Success in the Venture Capital industry is predicated on distilling down piles of information into a single decision: invest or not invest. As the industry adopts more technology and a data-driven approach, often overlooked are the hidden biases that lead to suboptimal decisions.
In the world of investments, the study of these biases are collectively referred to as Behavioral Finance. In this paper we detail these biases that affect decision making and adopt a framework for thinking smarter for the Venture Capital industry.
How does the way information is framed, past personal experiences, or lack of statistical mindset affect decision making? These are the questions that are asked and attempt to be answered by Behavioral Finance studies.
For the past several years, the financial industry, particularly financial advisors and investment managers, have adopted Behavioral Finance as a means to improve client communication and portfolio management. This means incorporating the learnings into the entire process, from client sourcing through security selection.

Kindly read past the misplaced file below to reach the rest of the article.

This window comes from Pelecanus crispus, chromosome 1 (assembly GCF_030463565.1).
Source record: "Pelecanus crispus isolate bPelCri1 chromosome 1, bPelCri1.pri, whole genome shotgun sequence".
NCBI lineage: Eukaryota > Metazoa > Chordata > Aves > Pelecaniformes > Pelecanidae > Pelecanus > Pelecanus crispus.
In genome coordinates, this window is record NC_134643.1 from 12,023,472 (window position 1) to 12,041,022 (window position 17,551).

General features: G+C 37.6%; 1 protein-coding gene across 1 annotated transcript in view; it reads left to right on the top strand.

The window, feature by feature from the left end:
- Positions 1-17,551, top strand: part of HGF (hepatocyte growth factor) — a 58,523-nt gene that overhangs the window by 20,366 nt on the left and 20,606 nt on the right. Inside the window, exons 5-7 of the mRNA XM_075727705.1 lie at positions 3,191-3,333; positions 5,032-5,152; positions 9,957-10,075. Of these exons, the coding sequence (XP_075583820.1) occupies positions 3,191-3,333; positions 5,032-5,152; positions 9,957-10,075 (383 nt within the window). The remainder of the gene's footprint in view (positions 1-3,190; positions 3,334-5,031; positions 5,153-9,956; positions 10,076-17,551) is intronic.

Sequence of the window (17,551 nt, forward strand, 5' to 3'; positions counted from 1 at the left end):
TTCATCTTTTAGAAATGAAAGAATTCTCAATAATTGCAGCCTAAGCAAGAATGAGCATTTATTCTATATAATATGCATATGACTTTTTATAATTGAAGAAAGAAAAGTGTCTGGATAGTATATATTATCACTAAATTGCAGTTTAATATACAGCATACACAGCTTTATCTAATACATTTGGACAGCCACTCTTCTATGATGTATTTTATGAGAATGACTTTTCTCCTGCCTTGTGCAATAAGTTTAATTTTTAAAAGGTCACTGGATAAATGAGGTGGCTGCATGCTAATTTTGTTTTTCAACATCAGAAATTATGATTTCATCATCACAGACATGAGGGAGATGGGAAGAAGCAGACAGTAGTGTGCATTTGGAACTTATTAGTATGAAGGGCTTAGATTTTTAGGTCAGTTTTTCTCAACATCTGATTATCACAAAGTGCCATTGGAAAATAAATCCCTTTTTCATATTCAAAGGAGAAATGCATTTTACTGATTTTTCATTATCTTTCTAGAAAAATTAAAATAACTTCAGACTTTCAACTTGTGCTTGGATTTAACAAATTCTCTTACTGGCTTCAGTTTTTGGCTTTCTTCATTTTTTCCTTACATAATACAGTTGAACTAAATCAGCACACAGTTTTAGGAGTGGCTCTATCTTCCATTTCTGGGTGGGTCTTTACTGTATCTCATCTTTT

How is this relevant to the Venture industry? We believe that VCs can improve how they source and diligence opportunities and manage portfolios. Throughout the remainder of this paper we will show how these principles can be applied to VCs and Angel investors.
The fathers of Behavioral Finance are Nobel Prize winners Daniel Kahneman and Amos Tversky (cite the paper/book). At the core of their research is the hypothesis that human beings suffer from cognitive biases that impair their decision making process.
Kahneman and Tversky post that there are two ‘systems’ in which we, as humans, use to think: System 1 (Fast) and System 2 (Slow). System 1 is characterized by one that is based on intuition and perception and operates quickly and almost automatically. This system uses heuristics (i.e. mental shortcuts) and is most vulnerable to the types of biases the research identified and for which it attempts to derive solutions.
System 2, on the other hand, is based in logic and is more thoughtful, effortful, systematic and flexible. This is the ideal system for decision making and is less vulnerable to these biases.
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